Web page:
128 research outputs found

    Image Separation vs. Redshift of Lensed QSOs: Implications for Galaxy Mass Profiles

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    Recently, Park and Gott reported an interesting observation: image separation of lensed QSOs declines with QSO redshift more precipitously than expected in any realistic world model, if the lenses are taken to be either singular isothermal spheres or point masses. In this Letter I propose that the observed trend arises naturally if the lensing galaxies have logarithmic surface mass density profiles that gradually change with radius. If the observed lack of central (odd) images is also taken into account, the data favor a universal dark matter density profile over an isothermal sphere with a core. Since the trend of image separation vs. source redshift is mostly a reflection of galaxy properties, it cannot be straightforwardly used as a test of cosmological models. Furthermore, the current upper limits on the cosmological constant may have to be revised.Comment: 6 pages, including 3 figures, LaTeX. Accepted to MNRA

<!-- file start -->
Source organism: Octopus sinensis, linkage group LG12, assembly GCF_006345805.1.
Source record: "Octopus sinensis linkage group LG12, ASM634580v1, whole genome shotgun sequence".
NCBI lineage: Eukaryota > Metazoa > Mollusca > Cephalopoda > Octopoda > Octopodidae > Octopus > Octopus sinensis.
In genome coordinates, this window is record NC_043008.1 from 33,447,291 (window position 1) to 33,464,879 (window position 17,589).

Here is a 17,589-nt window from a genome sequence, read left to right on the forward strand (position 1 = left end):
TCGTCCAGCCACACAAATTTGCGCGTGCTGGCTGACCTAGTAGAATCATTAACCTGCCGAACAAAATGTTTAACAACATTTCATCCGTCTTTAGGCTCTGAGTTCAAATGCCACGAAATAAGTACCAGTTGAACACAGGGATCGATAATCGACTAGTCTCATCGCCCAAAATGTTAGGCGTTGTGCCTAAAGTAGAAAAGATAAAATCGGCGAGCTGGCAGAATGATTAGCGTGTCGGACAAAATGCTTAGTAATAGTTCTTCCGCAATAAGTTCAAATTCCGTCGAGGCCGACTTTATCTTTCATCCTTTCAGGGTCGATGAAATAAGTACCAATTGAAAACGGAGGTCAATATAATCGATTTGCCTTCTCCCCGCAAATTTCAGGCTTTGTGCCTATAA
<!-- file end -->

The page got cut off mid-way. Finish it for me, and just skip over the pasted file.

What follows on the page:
Angular correlations between LBQS and APM: Weak Lensing by the Large Scale Structure

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    We detect a positive angular correlation between bright, high-redshift QSOs and foreground galaxies. The QSOs are taken from the optically selected LBQS Catalogue, while the galaxies are from the APM Survey. The correlation amplitude is about a few percent on angular scales of over a degree. It is a function of QSO redshift and apparent magnitude, in a way expected from weak lensing, and inconsistent with QSO-galaxy correlations being caused by physical associations, or uneven obscuration by Galactic dust. The correlations are ascribed to the weak lensing effect of the foreground dark matter, which is traced by the APM galaxies. The amplitude of the effect found here is compared to the analytical predictions from the literature, and to the predictions of a phenomenological model, which is based on the observed counts-in-cells distribution of APM galaxies. While the latter agree reasonably well with the analytical predictions (namely those of Dolag & Bartelmann 1997, and Sanz et al. 1997), both under-predict the observed correlation amplitude on degree angular scales. We consider the possible ways to reconcile these observations with theory, and discuss the implications these observations have on some aspects of extragalactic astronomy.Comment: 9 pages; MNRAS, in pres